But it was immediately clear that any such connectivity would just be an unimaginable mess unless we first folded the row of cat qubits back and forth a few times, rather like a snake. That way, distant qubits became neighbors, easy to connect. In other words, we got the equivalent of a 1D row of cat qubits with extra, long-range connections by making a 2D array of cat qubits using only local connections. This met the first challenge of producing LDPC codes on standard qubits: using cats, you can outsmart the repetition code with LDPC and local connectivity! 

Just one more thing, though. Not all 2D arrays of cats give a good LDPC code. There are countless ways to make a 2D array of qubits, and almost all of them lead to poor LDPC codes, too complex for too small a gain. Actually, finding a good LDPC code is like finding a needle in a haystack. So, guess what! We went through the haystack. And we found a 2D pattern of cat qubits with low-degree local connectivity that encodes up to five times more logical qubits than if you arrange them in a row. The result is so good it’s close to the theoretical optimal!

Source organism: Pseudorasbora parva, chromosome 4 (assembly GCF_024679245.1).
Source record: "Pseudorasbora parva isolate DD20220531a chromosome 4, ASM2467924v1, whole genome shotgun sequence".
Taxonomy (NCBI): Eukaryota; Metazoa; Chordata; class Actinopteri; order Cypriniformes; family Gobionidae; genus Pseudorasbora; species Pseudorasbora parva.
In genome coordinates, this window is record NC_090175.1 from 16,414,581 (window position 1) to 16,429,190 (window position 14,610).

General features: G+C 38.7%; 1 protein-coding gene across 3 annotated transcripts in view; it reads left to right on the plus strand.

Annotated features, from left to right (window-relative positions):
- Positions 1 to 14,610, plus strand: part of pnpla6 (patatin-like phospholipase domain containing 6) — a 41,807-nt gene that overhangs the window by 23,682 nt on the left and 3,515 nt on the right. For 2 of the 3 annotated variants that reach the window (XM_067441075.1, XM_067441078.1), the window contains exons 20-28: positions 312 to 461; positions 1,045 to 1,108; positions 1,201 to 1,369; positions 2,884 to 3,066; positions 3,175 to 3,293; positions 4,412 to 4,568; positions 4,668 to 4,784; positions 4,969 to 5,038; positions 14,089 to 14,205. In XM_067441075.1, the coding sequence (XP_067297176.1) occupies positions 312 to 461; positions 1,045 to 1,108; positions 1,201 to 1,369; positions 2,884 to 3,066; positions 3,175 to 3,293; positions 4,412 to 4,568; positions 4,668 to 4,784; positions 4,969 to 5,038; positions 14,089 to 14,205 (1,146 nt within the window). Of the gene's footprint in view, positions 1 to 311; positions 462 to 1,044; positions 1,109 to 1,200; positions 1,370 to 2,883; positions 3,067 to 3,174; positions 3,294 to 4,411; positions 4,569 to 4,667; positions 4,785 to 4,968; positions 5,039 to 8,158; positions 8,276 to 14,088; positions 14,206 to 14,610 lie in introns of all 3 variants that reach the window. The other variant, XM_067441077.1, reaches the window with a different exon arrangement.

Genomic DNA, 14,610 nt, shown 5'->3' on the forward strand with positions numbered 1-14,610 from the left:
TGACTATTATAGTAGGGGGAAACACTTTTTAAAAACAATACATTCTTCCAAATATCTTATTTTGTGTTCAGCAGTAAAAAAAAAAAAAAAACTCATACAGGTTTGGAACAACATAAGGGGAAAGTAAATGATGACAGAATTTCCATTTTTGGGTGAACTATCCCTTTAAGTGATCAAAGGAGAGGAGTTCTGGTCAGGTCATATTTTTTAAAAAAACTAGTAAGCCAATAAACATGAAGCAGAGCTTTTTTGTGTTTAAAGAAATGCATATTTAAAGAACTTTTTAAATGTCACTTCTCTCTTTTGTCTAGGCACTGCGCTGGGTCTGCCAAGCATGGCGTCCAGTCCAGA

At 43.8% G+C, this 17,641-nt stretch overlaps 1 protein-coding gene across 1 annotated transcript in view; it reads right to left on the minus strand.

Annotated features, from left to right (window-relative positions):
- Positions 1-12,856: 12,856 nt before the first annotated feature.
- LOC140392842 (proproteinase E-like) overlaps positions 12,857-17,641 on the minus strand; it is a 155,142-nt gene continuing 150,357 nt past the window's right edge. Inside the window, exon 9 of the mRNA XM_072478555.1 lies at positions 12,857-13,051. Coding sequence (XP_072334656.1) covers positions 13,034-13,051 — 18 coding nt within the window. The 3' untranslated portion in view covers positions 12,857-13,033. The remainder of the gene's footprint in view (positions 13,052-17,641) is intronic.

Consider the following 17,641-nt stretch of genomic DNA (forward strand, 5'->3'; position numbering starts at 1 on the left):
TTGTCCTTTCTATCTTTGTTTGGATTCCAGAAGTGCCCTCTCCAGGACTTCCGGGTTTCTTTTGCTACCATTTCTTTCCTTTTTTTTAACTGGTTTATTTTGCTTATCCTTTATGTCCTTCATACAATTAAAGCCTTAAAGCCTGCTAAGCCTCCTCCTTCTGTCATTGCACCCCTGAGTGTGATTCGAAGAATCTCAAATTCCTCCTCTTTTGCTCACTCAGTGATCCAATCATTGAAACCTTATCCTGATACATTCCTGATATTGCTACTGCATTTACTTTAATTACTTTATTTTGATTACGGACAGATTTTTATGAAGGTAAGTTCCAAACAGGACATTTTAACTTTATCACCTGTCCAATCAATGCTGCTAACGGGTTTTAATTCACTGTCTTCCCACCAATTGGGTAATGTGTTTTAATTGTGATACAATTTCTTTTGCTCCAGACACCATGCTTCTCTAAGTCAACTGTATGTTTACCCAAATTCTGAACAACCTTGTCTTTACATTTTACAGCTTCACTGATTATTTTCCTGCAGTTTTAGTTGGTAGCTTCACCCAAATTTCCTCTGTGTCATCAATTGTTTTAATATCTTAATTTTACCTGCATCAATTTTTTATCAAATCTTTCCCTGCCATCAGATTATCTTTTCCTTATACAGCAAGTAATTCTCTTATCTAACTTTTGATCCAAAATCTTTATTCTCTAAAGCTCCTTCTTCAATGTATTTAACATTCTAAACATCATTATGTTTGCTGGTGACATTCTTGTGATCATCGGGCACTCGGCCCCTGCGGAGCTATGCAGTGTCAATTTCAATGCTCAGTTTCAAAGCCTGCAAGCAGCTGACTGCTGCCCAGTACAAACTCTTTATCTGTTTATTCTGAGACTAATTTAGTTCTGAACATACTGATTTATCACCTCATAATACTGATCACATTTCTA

That still leaves the question of gates. As for LDPC codes on standard qubits, gates must be applied to an auxiliary system made of a non-compact code which is then mapped to the LDPC chip. However, because we use cat qubits, the minimum shape of this auxiliary qubit is a simple 1D repetition code. If the auxiliary system takes the form of a 2D array of cat qubits, it can then host multiple repetition codes, enabling the operation of many logical gates simultaneously. Logical gates can be parallelized!